Let’s say that you’re a bright-eyed and bushy-tailed eighteen year old, and you LOVE music. In fact, you love music so much that you have decided that you’d like to be a Professor of Music at an Institute of Higher Learning someday. So, you embark on a journey to gain not only an undergraduate degree in Music Performance, but a Masters and Doctorate, as well.
But let’s say that you are determined, and you know that in order to get one of college teaching jobs, you’re not just going to need a Doctor of Musical Arts degree, you’re going to probably need one from one of the top music schools in America. Why? Well, when you graduate with your third degree, there may be only one or two full-time, tenure-track positions available on your principal instrument in the entire freaking country. Period. You will have to compete with literally hundreds of applicants for every position, all of whom will be fully qualified with doctorates and most of whom will have prior collegiate teaching experience.
So you audition at all of the very top music schools, and you actually get in to one of them—which is tough, because the top music schools only accept about 15-30% percent of all applicants. You decide to double major in performance and education, which is a smart career move, but it means that you’ll need a minimum of five years of college to graduate with both undergraduate degrees. Let’s see how much that’s going to cost you, shall we?
Boston Conservatory: $61,932 per year
Frost School of Music at the University of Miami: $62,342 per year
Manhattan School of Music: $62,550 per year
Mannes School of Music: $61,180 per year
Oberlin Conservatory of Music: $66,065 per year
Peabody Conservatory of The Johns Hopkins University: $63,060 per year
San Francisco Conservatory of Music: $60,410 per year
Shepherd School of Music at Rice University: $58,283 per year
USC Thornton School of Music: $66,403 per year
WHAT THE HELL, MAN? For a music degree? It’s going to cost $300,000 for an undergraduate degree from a top music school? Well, luckily for you, you’re quite a good musician, so you’ve been offered a 50% music scholarship, but you’re going to have to cover the rest of it yourself. No worries—you’ll just have $150K in student loan debt when you graduate. Oh, wait, you still need an additional five years of graduate work. Damn. Hopefully you’ll get a gig as a Graduate Teaching Assistant, so you’ll maybe only rack up another $50K in student loans by the time you’re finally done.
Whew, okay. You’ve got nearly a quarter of a million dollars in student loans to pay off, but it’s all good—you’re finally ready to go get that coveted college teaching job! Except that there aren’t any. It’s not like teaching Math or Science or Economics or Social Science—Music jobs are incredibly specialized. If you’re a Clarinet player, you can’t get a job teaching Violin.
All that’s available are part-time lecturer/instructor jobs, because the full-time jobs have been taken by people with actual playing and teaching experience (this isn’t hyperbole, by the way—at this moment, there less than ten full-time, tenure-track, applied music teaching jobs available in America), and those people are clinging to those jobs with all their might. So even the part-time positions are being taken by people with doctorates, and those pay less than thirty grand a year with no benefits.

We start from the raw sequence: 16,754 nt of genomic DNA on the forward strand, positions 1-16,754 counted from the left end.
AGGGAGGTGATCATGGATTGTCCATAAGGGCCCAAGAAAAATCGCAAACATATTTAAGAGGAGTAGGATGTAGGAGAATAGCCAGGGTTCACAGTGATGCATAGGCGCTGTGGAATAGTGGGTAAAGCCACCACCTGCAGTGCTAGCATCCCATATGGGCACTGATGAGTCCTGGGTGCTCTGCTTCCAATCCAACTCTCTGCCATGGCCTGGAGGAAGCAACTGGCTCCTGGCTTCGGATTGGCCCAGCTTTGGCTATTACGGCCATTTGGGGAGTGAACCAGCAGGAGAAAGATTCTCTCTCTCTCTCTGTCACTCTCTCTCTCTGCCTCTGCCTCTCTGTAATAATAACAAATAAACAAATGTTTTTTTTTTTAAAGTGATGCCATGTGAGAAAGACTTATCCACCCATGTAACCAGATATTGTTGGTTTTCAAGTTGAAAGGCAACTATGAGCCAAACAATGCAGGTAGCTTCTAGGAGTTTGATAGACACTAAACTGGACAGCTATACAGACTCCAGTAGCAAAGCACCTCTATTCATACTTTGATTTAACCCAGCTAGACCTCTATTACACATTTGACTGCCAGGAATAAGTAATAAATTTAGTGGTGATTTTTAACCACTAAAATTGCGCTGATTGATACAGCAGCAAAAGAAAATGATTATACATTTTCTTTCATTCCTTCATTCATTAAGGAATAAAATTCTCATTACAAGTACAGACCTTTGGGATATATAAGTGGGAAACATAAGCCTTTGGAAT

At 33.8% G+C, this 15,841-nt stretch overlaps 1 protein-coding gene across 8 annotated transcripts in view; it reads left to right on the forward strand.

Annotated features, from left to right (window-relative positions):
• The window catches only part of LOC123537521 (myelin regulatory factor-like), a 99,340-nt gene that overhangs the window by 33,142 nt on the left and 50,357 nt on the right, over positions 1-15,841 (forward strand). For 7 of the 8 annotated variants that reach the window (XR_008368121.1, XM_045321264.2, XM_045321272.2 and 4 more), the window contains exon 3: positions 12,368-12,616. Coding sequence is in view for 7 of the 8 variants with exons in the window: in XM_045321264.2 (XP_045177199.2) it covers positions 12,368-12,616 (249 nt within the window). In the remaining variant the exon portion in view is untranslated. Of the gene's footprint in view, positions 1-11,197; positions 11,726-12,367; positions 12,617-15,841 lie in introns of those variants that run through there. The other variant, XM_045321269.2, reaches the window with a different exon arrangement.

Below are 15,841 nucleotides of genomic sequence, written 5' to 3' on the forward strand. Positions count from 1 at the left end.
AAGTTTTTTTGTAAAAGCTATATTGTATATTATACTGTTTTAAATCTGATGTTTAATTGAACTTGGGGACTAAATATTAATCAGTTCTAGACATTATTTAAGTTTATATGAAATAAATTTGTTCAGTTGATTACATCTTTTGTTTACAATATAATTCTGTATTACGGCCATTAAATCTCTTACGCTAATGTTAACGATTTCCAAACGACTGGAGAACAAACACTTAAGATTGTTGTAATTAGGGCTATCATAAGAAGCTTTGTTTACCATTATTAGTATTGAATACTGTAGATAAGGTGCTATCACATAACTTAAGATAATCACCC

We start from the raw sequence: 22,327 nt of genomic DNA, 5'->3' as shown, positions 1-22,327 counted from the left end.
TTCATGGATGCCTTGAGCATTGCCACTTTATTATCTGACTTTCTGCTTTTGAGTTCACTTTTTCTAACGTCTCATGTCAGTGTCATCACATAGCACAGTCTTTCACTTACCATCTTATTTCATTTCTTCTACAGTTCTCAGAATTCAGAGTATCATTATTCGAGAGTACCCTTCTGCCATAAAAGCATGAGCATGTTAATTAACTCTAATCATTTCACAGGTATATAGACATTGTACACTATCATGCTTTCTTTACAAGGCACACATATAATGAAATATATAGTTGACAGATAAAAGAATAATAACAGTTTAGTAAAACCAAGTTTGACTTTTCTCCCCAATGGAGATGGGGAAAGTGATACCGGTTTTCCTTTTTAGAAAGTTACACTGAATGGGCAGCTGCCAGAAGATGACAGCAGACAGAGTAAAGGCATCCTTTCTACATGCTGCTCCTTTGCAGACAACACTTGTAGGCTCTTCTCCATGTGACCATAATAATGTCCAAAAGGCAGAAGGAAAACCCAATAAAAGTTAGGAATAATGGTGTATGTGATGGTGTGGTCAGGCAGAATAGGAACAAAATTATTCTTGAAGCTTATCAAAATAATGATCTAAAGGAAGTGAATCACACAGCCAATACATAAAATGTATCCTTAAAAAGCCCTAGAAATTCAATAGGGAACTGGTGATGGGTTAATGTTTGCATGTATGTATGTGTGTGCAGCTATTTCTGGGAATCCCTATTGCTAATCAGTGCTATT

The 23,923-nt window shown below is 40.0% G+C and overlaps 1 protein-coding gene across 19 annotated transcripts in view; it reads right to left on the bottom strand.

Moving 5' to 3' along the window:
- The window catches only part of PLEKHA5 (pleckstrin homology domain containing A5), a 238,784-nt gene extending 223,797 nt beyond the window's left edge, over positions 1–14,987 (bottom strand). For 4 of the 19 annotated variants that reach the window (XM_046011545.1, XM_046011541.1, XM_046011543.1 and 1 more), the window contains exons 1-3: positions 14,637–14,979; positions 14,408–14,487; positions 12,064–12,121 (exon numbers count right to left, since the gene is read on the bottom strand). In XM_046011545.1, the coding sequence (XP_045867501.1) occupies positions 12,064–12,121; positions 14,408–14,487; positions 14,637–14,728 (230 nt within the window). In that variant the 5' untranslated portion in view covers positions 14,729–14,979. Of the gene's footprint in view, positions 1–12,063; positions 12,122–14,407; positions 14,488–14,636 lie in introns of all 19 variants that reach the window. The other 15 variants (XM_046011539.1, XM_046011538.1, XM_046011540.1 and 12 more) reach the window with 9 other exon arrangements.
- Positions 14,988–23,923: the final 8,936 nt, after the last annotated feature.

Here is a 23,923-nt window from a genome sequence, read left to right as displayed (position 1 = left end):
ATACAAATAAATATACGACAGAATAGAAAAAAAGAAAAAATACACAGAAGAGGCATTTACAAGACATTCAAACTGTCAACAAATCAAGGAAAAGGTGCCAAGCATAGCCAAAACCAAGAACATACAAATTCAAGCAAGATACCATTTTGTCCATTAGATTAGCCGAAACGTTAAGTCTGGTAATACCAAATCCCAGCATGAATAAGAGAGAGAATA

And here comes your first student loan bill. And it’s so big that it makes your head hurt.
But let’s say that you defy all of the odds, and you actually get a full-time job. Do you know how much it’s going to pay? Less than fifty thousand dollars a year. That’s right, you went to school for a decade, acquired more debt than you could ever actually pay, and all so you could get a job that pays you considerably less than you would have made if you had just gone to a state school, gotten a Music Ed degree, and taught middle school band. Of course, you didn’t get a job at an SEC or Big Ten or Big Twelve or Ivy school or top-level conservatory. Those jobs require a dozen years of experience and a resume as an international performer. No, you’re stuck teaching at somewhere like the aforementioned East Tennessee State, in the middle of nowhere, where you have exactly zero opportunity to play music professionally. You also can’t take any private students, because nobody in that part of the country has any budget for taking private lessons. And you’re one of the lucky ones—your immensely talented friends from the conservatory are envious of you, because they are currently waiting tables.
In other words, you would have been better off trying to make the NFL. Your odds would have been much, much better. Every year, over two hundred rookies actually make the NFL. Music schools are graduating far more music performance majors every year, and there is far less opportunity.
Something’s got to change. The system is untenable. There are far too few jobs for far too many graduates. And while music programs continue to face cuts to faculty numbers, the system is still producing high numbers of qualified candidates. The ratios are actually getting worse.
People often ask me if my kids are musical—it makes sense that they would be, what with Mrs. Bark being a music professor and my modest musical abilities. As much as I love music and respect the people who, unlike me, were courageous enough to put everything on the line to pursue their dreams, I plan to actively discourage my own kids from pursuing it as a career. As a hobby? Absolutely. But as bad as the job market is for musicians now, it’s only going to get worse in the next fifteen to twenty years as the opportunities for real music and real musicians diminish.
This is one of these unfortunate situations where Capitalism might not be the best way to go, but it’s the best way that we have. Music, as a profession, is dying.